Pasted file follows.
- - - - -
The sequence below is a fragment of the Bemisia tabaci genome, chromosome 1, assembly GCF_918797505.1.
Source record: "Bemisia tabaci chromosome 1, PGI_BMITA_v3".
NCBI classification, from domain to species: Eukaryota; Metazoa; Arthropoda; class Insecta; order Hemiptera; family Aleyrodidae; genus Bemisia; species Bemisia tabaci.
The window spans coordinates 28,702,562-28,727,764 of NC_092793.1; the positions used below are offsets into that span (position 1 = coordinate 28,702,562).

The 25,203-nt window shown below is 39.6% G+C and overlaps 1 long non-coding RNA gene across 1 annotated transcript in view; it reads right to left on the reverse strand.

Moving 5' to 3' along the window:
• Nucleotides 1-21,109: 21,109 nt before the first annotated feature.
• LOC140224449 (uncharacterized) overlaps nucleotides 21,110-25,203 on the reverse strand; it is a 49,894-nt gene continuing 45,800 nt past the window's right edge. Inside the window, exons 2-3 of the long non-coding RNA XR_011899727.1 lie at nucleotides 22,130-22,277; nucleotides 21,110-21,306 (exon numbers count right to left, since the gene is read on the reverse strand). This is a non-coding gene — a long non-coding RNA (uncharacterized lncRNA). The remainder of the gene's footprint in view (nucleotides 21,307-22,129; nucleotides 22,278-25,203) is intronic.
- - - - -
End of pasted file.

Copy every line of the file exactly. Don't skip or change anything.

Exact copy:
The sequence below is a fragment of the Bemisia tabaci genome, chromosome 1, assembly GCF_918797505.1.
Source record: "Bemisia tabaci chromosome 1, PGI_BMITA_v3".
NCBI classification, from domain to species: Eukaryota; Metazoa; Arthropoda; class Insecta; order Hemiptera; family Aleyrodidae; genus Bemisia; species Bemisia tabaci.
The window spans coordinates 28,702,562-28,727,764 of NC_092793.1; the positions used below are offsets into that span (position 1 = coordinate 28,702,562).

The 25,203-nt window shown below is 39.6% G+C and overlaps 1 long non-coding RNA gene across 1 annotated transcript in view; it reads right to left on the reverse strand.

Moving 5' to 3' along the window:
• Nucleotides 1-21,109: 21,109 nt before the first annotated feature.
• LOC140224449 (uncharacterized) overlaps nucleotides 21,110-25,203 on the reverse strand; it is a 49,894-nt gene continuing 45,800 nt past the window's right edge. Inside the window, exons 2-3 of the long non-coding RNA XR_011899727.1 lie at nucleotides 22,130-22,277; nucleotides 21,110-21,306 (exon numbers count right to left, since the gene is read on the reverse strand). This is a non-coding gene — a long non-coding RNA (uncharacterized lncRNA). The remainder of the gene's footprint in view (nucleotides 21,307-22,129; nucleotides 22,278-25,203) is intronic.